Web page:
Pascal Laugier, “Martyrs” (2008).

Aug 22 2009


The utterly bleak Martyrs is at the crest of a wave of nasty little horror films coming from France, ranging from the excellent (Haute Tension, by Alexandre Aja, who unfortunately hasn’t made anything good since) to the terrible (Ils). One can, I suppose, run this through some psychoanalytic filter and argue that it’s part of France’s working out its multicultural anxieties (see my attempts at doing so in Xavier Gens’ Frontière(s)). But it’s far more likely just the market at work: the result of a general shift in (American) critical and commercial attention to its novelty, not to mention better distribution.

The conventional wisdom on horror, at least, is that the nineties were dominated by Asians (Japan and South Korea), and the 2000s by Europe (the U.K., Spain, but mostly France). I do find this sort of national(ist)-inflected discourse interesting — e.g., “the French are kicking our asses!” — concerning the horror genre, especially on the fansites. I suppose it’s not a product of knee-jerk American jingoism, though the discourse sometimes ends up sounding that way; it comes from the simple fact that the United States had waved the horror banner for so long in the seventies, Italy being the lone exception. It doesn’t help that the main U.S. market for horror, for a long time now, seems to be teens, with all the pandering that involves — not to mention the fact that every other release seems to be a remake or a sequel. (Am I the only one whose heart sank upon seeing the Saw V teaser?)

Laugier, in any case, clearly aims to make a more intellectually substantive statement than the gross-outs of Saw and its ilk. Which doesn’t mean, I hasten to add, that Martyrs isn’t exploitative trash, but it’s far more than that, and it cuts deeper than just a cold audience-baiting exercise. A young girl named Lucie escapes from the basement dungeon where she was tortured and held captive. (It’s clearly inspired by the recent horrific case of Austrian Josef Fritzl, who imprisoned his daughter Elisabeth in their cellar for 24 years.) We’re told, by way of a flashback news clip, that she is the only survivor, and that her abductors were never found.

Fifteen years later, Lucie (accompanied by her friend Anna, from the same mental institution / foster home) exacts explosive, bloody revenge on her tormentors. This brief moment of catharsis, if one could call it that, is but the smallest stab of sunlight in Martyrs. This all happens in the first fifteen minutes or so, and from then on there’s nothing but unremitting darkness. (Indeed, the “making of” documentary on the DVD was essential viewing on my part, just to see if the lead actresses, Morjana Alaoui and Mylène Jampanoï, were okay.)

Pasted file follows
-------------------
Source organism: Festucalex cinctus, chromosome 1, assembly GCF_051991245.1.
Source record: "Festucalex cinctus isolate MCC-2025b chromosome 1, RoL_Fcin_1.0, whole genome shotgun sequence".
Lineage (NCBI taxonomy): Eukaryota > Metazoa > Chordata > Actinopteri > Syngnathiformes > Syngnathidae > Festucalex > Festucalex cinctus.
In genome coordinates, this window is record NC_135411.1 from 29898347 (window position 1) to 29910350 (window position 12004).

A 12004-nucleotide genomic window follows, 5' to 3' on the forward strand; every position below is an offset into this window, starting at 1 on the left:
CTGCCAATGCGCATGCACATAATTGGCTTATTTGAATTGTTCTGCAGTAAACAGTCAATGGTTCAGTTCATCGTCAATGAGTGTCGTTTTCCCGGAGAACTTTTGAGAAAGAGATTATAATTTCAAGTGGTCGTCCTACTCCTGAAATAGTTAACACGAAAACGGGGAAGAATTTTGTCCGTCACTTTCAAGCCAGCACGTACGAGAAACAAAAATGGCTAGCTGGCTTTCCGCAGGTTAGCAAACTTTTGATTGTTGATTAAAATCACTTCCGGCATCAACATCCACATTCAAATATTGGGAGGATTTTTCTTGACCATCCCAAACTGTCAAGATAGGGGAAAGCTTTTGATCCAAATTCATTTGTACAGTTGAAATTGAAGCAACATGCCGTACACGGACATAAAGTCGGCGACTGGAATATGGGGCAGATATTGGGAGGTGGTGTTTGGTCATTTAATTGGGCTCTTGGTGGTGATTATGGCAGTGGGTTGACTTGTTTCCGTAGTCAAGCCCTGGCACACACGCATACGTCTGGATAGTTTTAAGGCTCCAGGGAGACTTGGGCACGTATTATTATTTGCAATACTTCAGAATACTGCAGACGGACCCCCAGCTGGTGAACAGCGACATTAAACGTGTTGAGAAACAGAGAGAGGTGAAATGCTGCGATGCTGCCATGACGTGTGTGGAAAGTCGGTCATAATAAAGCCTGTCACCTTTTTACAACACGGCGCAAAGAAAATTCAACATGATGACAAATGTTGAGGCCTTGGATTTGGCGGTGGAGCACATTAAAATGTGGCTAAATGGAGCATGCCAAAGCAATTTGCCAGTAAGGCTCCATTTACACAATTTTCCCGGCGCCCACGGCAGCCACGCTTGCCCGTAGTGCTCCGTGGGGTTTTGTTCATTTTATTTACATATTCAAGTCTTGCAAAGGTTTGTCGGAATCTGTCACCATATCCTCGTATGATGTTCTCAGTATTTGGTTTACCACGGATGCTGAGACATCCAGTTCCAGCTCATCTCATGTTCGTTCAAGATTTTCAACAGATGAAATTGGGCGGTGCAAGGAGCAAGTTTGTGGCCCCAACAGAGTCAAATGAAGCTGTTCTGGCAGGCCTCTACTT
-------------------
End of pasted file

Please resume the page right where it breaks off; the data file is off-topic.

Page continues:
I don’t want to spoil the specifics of the plot, except to note that it a) takes an odd left turn into, shall we say, Lars von Trier territory (and, by extension, the work of a different, genuinely Great Dane), and that b) the title really is meant to be taken literally. About halfway through the movie, there’s a slow, frightening tonal shift which accomplishes something interesting: it makes one question one’s own suspect pleasures in viewing the first quarter of the film.

One might even call the last third of the film a rebuke of the audience, if only one weren’t so sure that the filmmaker wasn’t actually enjoying all this. (And indeed, I can’t imagine anyone remotely “enjoying” this.) After you endure one brutal revelation after another, you look at the clock and realize, to your dismay, there’s still a full third of the movie left. And dear god, it gets even worse.

Other than its perverse plot twist toward the end, and its theme of retribution and guilt, the main difference in Martyrs from its predecessors is that its violence is relentless and far more ugly and degrading. There’s clear skill on Laugier’s part; the way he imagines the house as both site of messy domesticity and clinically sterile torture chamber is more provocative than the philosophy crammed into the last act. But I’m somewhat suspicious of the writers’ attempts to intellectually justify such horror. (And mine, actually — it’s hard enough to explain my enjoyment of, say, trash like the first Saw, though in an earlier blog entry, I tripped all over myself trying to read Hostel as a mildly subversive joke about American capitalism.) The horror bloggers have been mostly ecstatic about Martyrs, but I think they’re mistaking this mere upsetting of expectations for profundity. And yet…

It’s significant that the movie’s events all essentially take place within the confines of the same country home, for the audience, too, is held prisoner. And it’s why I felt compelled to write (anything) about the deeply disturbing Martyrs and the way it gets under your skin. Maybe its images will finally disappear when I close my eyes at night.

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